Violence Is Golden


    Plenty can be said about first impressions. In the context of their musical careers, artists sink or swim based on the power and potential of their debuts. In the best scenario, a debut is the artist’s strongest, thanks to its unabashed creativity and ingenuity. In less successful situations, the debut becomes a measuring stick for whatever future the artist may have.


    Upon the dawn of their maiden voyage into the recording industry’s turbulent waters, the members of London’s Scanners have carefully scrutinized the impression they’ll make. The band’s debut, Violence Is Golden, has a little bit of everything: a strong base of rock, a touch of electro swagger, some fashionable angst, a tender moment or two. My first thoughts were that this quartet seems like the 2006 version of Elastica. That comparison may seem too conspicuous due to the band members’ look, but a few of their keyboard-happy rock numbers make that statement credible.


    The Scanners music is too good to be pushed aside as another band that sounds like Elastica, but the members fail to stretch much farther past the styles of their fellow countrymen Bloc Party and the Rakes. Tracks such as opener “Joy” or “Raw” typify Scanners’ sound: straight-forward pop rock with heavy emphasis on the keyboard hook and tough-girl attitudes brought by vocalist Sarah Daly’s rocker-chic persona. Violence Is Golden‘s dependency on riff-laden songwriting keeps the Scanners up to speed with its peers, but for what price? The production, although nothing overly original, allows enough space for a dance breakdown to mesh with Daly’s vocals and gives her room to glow at what she does best: lead the group with style and sass.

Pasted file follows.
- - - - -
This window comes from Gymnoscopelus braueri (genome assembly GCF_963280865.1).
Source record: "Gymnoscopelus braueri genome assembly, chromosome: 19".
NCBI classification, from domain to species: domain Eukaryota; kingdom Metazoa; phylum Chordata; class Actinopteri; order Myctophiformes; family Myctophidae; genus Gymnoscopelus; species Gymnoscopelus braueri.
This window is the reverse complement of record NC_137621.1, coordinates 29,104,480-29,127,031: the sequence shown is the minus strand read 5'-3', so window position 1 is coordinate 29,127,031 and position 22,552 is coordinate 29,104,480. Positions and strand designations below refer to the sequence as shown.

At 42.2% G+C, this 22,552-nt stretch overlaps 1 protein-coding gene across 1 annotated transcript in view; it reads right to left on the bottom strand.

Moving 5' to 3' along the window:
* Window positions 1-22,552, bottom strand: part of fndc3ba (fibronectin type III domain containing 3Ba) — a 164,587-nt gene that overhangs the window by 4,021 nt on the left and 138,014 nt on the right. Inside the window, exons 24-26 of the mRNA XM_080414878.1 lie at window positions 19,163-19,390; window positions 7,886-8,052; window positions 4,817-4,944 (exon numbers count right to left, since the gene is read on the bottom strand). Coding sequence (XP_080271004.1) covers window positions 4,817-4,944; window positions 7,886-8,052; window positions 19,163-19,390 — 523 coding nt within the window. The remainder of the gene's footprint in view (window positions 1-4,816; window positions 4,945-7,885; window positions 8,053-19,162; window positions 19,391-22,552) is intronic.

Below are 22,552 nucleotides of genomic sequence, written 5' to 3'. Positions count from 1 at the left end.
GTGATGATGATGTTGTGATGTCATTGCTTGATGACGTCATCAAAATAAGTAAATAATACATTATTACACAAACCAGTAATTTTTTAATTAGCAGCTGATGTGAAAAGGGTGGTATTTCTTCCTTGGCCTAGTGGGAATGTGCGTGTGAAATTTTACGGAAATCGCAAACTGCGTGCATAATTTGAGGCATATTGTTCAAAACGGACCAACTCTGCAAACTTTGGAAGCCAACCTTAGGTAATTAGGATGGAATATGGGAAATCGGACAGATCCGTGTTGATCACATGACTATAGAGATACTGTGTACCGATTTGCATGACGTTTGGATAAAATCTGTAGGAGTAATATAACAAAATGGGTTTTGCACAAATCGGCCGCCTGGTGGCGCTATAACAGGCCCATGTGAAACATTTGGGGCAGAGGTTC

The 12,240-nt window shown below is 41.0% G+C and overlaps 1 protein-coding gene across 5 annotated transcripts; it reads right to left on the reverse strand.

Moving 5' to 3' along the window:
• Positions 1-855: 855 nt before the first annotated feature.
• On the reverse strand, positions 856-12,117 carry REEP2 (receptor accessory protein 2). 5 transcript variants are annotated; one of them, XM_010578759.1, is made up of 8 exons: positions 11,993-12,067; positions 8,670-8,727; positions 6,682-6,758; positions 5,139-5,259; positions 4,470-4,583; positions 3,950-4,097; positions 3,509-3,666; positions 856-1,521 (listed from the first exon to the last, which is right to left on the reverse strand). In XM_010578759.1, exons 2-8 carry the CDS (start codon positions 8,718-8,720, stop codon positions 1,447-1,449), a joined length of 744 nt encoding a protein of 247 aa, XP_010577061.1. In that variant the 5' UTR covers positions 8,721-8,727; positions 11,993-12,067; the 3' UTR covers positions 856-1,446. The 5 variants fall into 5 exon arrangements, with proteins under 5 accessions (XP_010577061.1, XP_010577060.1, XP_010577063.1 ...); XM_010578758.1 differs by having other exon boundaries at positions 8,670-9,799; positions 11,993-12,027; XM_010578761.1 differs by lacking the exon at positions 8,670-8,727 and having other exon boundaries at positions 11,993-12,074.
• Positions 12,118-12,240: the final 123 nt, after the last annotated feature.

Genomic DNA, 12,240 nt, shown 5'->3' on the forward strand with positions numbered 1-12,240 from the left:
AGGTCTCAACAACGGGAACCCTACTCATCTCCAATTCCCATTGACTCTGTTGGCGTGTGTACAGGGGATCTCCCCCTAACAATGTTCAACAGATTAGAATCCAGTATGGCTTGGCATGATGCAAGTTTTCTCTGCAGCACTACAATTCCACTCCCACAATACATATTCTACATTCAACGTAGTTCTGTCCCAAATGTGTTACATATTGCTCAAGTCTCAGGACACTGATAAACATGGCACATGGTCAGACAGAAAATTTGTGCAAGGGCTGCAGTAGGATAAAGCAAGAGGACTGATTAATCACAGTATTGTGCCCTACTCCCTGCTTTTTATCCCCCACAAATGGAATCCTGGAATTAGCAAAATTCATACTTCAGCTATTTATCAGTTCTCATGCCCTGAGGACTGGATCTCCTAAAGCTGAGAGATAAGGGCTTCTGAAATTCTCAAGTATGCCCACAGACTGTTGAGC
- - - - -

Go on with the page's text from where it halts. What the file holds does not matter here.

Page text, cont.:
Violence Is Golden is a fine introduction from a group that knows how to write modern rock songs, and with it the members of Scanners have proved they are just as good as their contemporaries, such as Yeah Yeah Yeahs and the Kills. But this compliance is their biggest downfall. Violence is Golden may make a strong first impression, but it lacks the impact set Scanners apart from all the other hipsters at the table.


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    Media clips

    “Raw Music” video

    Scanners Web site

    Dim Mak Records Web site

    Streaming audio

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